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Nepotism Paralyzes Afghanistan Security Institutions

President Mohammed Ashraf Ghani was concerned that he did not have the necessary influence on the security forces, that was why he made a series of appointments to answer these concerns.

Dismissing the senior deputy to the Interior Ministry general Mural Ali Murad indicate that there are serious differences in the leadership of the security forces and security agencies. Rings have been formed within the ministries of armed forces and every top official pushes to make a loop for himself. Then, these loops face against each other and create troubles. Each of these circles consider themselves dependent on a political faction and have opposite interests. The activities of the ministries of armed forces have not been effective due to the same differences and circles.
Sometimes, logistic services face a problem at one point, in another point reinforcement does not reach, elsewhere, another problem emerges. In fact, there is no sign of management and good leadership.
This situation and nepotism within the security institutions must be ended in the past four years. When the National Unity Government (NUG) came to power, the responsibility for the war with the Taliban and the security of the areas under the control of the government was transferred to the Afghan National Security Forces. In fact, the security forces were tasked to defend the survival of the NUG. It was supposed that the leaders of the government and the entire political class in Afghanistan would put aside the political confrontation with the security forces and accept the competency as priority, so that these forces will shine at survival war, but fulfilment of such wish is impossible. The government leaders confronted with the security forces in line with their own political consideration.

President Mohammed Ashraf Ghani was concerned that he did not have the necessary influence on the security forces, that was why he made a series of appointments to answer these concerns. In many cases, these appointments were unjustified. in some units, instead of the commander, another one was politically strengthened to exercise authority and to create a military cover for the president’s faction. It is clear that officers, who did not consider themselves in line with the presidential faction, created their own circles and the inconsistency reached the peak.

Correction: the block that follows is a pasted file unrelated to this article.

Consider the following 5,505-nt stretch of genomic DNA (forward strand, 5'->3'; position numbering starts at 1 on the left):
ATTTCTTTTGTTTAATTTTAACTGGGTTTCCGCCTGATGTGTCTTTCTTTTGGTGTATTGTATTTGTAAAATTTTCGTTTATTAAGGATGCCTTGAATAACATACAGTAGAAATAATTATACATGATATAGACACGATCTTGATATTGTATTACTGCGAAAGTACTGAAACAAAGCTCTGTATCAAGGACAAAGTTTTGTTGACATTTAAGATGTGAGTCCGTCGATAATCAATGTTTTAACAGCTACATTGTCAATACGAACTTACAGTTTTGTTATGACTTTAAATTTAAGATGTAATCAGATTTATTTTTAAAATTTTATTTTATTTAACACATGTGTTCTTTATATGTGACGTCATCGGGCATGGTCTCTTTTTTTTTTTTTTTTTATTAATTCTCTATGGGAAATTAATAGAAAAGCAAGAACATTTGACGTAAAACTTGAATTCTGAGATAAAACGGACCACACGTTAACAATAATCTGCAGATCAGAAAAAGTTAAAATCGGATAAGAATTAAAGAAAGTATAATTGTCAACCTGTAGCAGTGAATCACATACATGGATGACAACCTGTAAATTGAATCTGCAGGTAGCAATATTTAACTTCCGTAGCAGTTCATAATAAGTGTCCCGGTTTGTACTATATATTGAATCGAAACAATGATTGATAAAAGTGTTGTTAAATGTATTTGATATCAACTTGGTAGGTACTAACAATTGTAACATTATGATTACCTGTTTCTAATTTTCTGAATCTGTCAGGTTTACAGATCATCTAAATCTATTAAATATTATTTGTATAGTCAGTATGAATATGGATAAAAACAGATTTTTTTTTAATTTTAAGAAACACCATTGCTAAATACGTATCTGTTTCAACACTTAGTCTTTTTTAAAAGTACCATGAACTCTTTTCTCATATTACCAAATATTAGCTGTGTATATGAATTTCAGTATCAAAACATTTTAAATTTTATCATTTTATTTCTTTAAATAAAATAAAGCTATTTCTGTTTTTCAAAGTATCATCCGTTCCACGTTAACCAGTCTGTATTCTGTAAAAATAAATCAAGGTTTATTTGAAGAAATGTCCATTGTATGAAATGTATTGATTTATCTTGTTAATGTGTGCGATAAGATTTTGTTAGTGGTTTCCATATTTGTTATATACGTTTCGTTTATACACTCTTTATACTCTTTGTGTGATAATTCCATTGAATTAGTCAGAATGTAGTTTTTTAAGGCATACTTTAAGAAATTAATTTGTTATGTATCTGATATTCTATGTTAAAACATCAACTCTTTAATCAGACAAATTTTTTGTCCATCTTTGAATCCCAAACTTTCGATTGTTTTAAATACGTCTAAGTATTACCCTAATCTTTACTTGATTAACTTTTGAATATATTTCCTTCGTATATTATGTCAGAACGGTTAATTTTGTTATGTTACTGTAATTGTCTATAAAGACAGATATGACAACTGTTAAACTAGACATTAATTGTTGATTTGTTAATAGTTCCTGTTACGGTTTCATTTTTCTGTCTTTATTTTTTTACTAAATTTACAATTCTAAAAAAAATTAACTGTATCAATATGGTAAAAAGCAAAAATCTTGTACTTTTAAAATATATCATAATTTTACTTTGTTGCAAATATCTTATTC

Afghanistan has the bitter experience of the coups. 27 April coup put an end to democracy decade. Daoud Khan – whom president Ghani is very fond of him and even legitimize his July 17 coup – led a coup with his loyal officers in the army. The Democratic People’s Party also infiltrated within the army and then led a coup. If the military forces involved in political games, the past bitter experiences would repeat. When you depart the army from professional standards and injects factional thought to ordinary and top officers, the probability of their loyalty to an establishment will be decreased.

Unfortunately, the same activity has been applied to the NUG. The whole factions of this government, including the presidency, pushed to increase their destructive influence on the security forces, which did not end in the country’s interest. The security situation deteriorated over time in the country.

One of the major concerns of the International Community that finances Afghan security forces, is to break up these forces in ethnic and political ranks. Political confrontation with the security forces, ignoring the standards and disrespecting the rules and regulations of these forces, increases the probability of ethnic division within the armed forces and escalates global concerns. All political segments of Afghanistan should have agreed to professionally behave with the security forces, and not politically. But this has not been achieved in the past four years of the NUG and it is not expected to be achieved in the remaining time. The upcoming government should pay attention to this issue.

Akhtar Suhail – (DID) press agency
Translated by Zaher Mahjob

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One Comment

  1. The UN Charter is a treaty ratified by the United States and thus part of US law. Under the charter, a country can use armed force against another country only in self-defense or when the Security Council approves. Neither of those conditions was met before the United States invaded Afghanistan. The Taliban did not attack us on 9/11. Nineteen men – 15 from Saudi Arabia – did, and there was no imminent threat that Afghanistan would attack the US or another UN member country. The council did not authorize the United States or any other country to use military force against Afghanistan. The US war in Afghanistan is illegal.

    — Marjorie Cohn, professor at Thomas Jefferson School of Law, president of the National Lawyers Guild[3]

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